It turns out that P^2 performs rather well. The reason is that second-degree curves are sufficiently precise piecewise approximations of the actual CDFs the data follow in practice. Higher-order curves may offer even better estimates, but improved precision may not be worth the increased mathematical complexity and computational burden.

Just as five markers work better than three (the minimum q_1, the target q_2, and the maximum q_3), seven markers would probably allow more precise estimation. However, using more markers would slow down the algorithm.

4.7. Complexity

The space complexity of P^2 is O(1) because it uses the constant number of markers. Time complexity is O(n) because it reads the stream once.

5. Example

Let’s demonstrate P^2 on the following stream:

    \[x = [50,30,20,40,10,10,20, \ldots]\]

5.1. Initialization

We read and sort the first five numbers to initialize the q_is and n_is (i=1,2,3,4,5):

    \[\begin{aligned} && q_1 = 10 && q_2 = 20 &&  q_3 = 30 &&  q_4 =40 && q_5 = 50 \\ && n_1 = 1 && n_2 = 2 && n_3 = 3 && n_4 = 4 && n_5 = 5 \end{aligned}\]

Since n=5, the ideal n_i' values are:

    \[\begin{aligned} n_1' &= 1 \\ n_2' &= 0.25(5-1) + 1 = 0.25\cdot 4 + 1 = 2 \\ n_3' &= 0.5(5-1)+1 = 0.5 \cdot 4 + 1 = 3 \\ n'_4 &= 0.75(5-1) + 1 = 0.75\cdot 4 + 1 = 4 \\ n'_5 &= 5 \end{aligned}\]

5.2. Reading the Sixth Element

Now, we read x_6=10. Since n=6, the ideal values change:

    \[\begin{aligned} n_1' &= 1 \\ n_2' &= 0.25(6-1) + 1 = 0.25\cdot 5 + 1 = 2.25 \\ n_3' &= 0.5(6-1)+1 = 0.5 \cdot 5 + 1 = 3.5 \\ n'_4 &= 0.75(6-1) + 1 = 0.75\cdot 5 + 1 = 4.75 \\ n'_5 &= 6 \end{aligned}\]

and so do the actual values:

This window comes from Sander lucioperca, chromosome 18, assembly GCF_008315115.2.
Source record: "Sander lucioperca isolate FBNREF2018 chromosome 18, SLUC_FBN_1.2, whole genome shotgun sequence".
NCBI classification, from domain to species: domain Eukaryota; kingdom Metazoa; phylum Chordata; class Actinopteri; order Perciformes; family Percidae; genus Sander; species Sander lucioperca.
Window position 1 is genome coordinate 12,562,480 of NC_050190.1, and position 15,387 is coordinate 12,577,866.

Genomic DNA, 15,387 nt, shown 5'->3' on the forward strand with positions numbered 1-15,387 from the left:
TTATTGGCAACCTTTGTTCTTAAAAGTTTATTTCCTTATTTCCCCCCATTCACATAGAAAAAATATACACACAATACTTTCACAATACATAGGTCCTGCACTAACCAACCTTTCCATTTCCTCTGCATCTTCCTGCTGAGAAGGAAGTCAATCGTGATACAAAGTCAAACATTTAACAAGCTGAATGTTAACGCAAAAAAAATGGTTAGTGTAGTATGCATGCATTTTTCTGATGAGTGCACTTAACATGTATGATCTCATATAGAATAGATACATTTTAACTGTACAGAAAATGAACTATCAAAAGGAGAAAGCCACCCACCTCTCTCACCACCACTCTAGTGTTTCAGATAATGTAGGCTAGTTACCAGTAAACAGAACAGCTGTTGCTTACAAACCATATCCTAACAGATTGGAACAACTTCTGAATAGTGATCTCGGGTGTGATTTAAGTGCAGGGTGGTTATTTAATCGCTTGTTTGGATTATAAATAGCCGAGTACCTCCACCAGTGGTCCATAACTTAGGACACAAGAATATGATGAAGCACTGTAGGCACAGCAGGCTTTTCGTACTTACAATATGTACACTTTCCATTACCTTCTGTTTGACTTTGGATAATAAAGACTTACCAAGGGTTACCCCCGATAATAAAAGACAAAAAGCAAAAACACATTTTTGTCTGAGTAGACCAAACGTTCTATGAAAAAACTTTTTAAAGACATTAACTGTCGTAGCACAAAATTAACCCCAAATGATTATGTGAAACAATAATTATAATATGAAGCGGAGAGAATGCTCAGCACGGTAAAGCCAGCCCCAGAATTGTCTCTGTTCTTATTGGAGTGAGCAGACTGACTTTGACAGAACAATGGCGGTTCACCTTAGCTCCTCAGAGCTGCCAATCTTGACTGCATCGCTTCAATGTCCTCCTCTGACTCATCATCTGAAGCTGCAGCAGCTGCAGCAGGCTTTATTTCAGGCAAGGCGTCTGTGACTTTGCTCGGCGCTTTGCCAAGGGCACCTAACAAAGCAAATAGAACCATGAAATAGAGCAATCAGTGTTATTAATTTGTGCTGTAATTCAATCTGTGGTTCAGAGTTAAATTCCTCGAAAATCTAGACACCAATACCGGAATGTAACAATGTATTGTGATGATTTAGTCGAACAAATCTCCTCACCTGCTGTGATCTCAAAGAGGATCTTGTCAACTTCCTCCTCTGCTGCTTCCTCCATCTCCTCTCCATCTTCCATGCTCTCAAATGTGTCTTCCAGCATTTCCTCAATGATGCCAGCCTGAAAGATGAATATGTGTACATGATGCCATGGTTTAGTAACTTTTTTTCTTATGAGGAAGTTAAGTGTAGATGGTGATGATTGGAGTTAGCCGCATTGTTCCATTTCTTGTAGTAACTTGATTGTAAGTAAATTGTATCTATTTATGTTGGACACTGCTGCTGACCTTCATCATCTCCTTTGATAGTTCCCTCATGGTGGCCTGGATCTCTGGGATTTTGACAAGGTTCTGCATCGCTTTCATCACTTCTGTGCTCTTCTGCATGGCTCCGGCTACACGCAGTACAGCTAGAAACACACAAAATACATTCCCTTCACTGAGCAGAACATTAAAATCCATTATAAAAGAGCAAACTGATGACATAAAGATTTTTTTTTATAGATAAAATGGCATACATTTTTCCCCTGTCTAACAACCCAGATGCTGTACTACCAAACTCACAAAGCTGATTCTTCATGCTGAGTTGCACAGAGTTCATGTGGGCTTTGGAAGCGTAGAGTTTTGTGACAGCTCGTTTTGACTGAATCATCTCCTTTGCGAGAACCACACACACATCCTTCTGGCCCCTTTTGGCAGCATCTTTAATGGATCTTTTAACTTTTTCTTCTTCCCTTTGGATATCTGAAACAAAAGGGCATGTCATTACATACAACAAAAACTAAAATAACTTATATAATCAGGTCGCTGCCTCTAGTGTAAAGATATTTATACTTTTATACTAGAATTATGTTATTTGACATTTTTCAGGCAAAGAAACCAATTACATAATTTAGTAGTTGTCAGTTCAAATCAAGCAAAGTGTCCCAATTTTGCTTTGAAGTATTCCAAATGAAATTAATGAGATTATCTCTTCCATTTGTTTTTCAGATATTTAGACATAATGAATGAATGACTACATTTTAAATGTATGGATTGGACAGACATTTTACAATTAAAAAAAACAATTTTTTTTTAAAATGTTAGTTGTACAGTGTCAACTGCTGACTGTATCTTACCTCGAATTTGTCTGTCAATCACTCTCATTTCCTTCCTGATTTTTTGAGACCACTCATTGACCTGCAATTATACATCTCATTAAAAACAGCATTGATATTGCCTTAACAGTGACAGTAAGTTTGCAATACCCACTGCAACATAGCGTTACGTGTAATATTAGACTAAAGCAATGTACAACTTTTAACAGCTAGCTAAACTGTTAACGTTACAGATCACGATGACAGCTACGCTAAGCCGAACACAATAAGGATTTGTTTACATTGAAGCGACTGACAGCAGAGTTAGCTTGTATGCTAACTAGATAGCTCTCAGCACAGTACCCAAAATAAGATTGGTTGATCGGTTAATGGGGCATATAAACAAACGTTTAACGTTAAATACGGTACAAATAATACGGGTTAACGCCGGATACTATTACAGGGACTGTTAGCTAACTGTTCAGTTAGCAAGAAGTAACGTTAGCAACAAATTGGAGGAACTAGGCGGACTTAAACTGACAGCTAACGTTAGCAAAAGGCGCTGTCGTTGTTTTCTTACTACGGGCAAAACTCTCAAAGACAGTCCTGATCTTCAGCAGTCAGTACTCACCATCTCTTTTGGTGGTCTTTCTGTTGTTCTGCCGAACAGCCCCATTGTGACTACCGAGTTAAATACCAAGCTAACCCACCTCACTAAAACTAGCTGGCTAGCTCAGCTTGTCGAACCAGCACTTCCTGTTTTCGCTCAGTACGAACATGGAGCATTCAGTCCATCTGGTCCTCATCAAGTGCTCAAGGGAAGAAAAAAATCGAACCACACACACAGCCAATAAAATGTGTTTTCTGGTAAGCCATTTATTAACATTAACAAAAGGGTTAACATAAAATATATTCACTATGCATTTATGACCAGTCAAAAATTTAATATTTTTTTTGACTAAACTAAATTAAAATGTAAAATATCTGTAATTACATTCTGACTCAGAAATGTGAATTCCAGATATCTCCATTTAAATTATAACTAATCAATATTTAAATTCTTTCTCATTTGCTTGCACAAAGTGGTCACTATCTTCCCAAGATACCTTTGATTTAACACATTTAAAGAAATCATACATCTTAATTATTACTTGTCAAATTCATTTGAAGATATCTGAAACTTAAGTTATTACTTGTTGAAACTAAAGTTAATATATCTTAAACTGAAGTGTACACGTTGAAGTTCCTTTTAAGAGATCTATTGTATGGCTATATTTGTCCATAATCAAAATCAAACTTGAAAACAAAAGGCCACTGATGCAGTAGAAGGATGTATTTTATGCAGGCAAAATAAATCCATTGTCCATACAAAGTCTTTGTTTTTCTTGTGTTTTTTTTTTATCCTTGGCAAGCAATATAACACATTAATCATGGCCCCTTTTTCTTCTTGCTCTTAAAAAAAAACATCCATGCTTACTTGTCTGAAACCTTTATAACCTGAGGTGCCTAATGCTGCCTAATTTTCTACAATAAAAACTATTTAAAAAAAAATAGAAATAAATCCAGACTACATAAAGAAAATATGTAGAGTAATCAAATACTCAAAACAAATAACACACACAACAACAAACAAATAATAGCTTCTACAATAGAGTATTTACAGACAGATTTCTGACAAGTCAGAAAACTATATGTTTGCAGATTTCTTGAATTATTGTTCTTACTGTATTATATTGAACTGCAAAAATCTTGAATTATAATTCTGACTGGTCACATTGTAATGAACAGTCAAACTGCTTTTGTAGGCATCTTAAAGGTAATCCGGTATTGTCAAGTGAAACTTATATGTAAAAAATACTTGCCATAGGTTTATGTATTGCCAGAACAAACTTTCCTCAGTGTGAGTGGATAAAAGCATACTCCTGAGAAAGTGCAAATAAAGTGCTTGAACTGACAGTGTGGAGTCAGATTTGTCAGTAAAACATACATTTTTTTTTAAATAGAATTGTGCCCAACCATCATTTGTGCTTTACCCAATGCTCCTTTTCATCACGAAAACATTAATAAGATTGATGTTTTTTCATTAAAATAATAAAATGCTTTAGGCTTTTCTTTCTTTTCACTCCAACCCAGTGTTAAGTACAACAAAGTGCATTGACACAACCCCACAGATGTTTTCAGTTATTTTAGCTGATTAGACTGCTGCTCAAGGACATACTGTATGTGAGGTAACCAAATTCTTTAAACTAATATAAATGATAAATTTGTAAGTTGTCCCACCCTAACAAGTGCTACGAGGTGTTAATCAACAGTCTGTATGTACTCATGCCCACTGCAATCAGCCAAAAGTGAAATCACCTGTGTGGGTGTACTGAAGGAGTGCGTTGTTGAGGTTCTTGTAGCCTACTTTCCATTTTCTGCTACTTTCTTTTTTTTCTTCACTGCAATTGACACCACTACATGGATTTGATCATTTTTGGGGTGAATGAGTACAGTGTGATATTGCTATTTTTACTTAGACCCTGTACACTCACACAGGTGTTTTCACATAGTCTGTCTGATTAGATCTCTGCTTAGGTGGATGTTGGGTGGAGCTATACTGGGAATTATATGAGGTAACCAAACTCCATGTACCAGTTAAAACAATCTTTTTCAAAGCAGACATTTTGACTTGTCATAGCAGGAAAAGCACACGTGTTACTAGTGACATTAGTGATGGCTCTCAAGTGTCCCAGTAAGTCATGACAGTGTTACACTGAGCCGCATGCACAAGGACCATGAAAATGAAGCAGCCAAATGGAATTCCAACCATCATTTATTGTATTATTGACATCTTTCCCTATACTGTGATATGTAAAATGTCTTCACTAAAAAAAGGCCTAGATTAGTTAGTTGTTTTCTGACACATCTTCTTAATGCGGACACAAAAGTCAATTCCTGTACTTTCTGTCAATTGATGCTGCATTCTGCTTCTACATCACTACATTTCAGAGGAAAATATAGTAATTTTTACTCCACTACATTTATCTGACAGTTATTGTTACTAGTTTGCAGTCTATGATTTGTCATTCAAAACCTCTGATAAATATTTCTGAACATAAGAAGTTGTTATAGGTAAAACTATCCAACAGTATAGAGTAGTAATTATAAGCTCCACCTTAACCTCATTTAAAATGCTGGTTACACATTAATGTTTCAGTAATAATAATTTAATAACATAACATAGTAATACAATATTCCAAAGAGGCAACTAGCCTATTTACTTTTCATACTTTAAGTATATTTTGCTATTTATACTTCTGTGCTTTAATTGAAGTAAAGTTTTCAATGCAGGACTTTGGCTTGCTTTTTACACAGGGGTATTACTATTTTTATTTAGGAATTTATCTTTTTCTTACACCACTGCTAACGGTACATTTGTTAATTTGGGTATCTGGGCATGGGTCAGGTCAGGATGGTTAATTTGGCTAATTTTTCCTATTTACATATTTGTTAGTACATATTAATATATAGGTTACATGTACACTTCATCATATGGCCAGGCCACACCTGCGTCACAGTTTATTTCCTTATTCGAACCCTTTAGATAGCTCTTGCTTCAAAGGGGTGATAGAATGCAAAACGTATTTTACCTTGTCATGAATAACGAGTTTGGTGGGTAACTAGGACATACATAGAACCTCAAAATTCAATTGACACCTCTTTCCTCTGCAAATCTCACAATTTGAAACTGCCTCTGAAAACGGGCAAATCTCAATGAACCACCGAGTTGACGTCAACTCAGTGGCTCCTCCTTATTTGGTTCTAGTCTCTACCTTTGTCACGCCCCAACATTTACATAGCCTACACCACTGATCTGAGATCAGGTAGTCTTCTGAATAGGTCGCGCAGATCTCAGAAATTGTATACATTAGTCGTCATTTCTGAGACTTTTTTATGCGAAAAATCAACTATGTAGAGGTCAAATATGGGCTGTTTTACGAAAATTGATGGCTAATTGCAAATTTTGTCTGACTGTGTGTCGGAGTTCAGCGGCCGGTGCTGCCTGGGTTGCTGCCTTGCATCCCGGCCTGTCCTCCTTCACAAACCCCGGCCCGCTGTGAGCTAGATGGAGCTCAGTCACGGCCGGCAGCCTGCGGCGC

\[\begin{aligned} && n_1 = 2 && n_2 = 3 && n_3 = 4 && n_4 = 5 && n_5 = 6 \end{aligned}\]

No absolute difference |n'_i-n_i| is \geq 1, so we don’t update q_i.

5.3. Reading the Seventh Element

Now, we read x_7 = 20. As before, the ideal values change:

    \[\begin{aligned} n_1' &= 1 \\ n_2' &= 0.25(7-1) + 1 = 0.25\cdot 6 + 1 = 2.5 \\ n_3' &= 0.5(7-1)+1 = 0.5 \cdot 6 + 1 = 4 \\ n'_4 &= 0.75(7-1) + 1 = 0.75\cdot 6 + 1 = 5.5 \\ n'_5 &= 7 \end{aligned}\]

and so do the actual ones:

    \[\begin{aligned} n_1 = 2 && n_2 = 4 && n_3 = 5 && n_4 = 6 && n_5 = 7 \end{aligned}\]

Since d'_2 = 2.5-4=-1.5 \leq -1 and d'_3 = 4-5=-1 \leq -1, we need to update q_2 and q_3. Using the parabolic formula for q_2 (and d=-1), we get:

    \[\begin{aligned} q'_2 &= 20 +\frac{-1}{5-2}((4-2-1)\cdot \frac{30-20}{5-4} + (5-4+1)\cdot\frac{20-10}{4-2}) \\ &= 20- \frac{1}{3}(1\cdot 10 + 2\cdot 5) \\ &=20 - \frac{20}{3} \approx 13.33 \end{aligned}\]

Since 10< 13.33 < 30, we accept the parabolic adjustment. We also update n_2 \leftarrow 4 - 1 = 3. The same logic applies to q_3.

6. Conclusion

In this article, we presented two algorithms for finding the median of a big data stream. First, if the data are symmetrical, we run the streaming mean algorithm because the median and the mean of symmetric distributions are the same. Otherwise, we can use P^2, one of the many methods designed to estimate the streaming quantiles, of which the median is a special case.

Comments are closed on this article!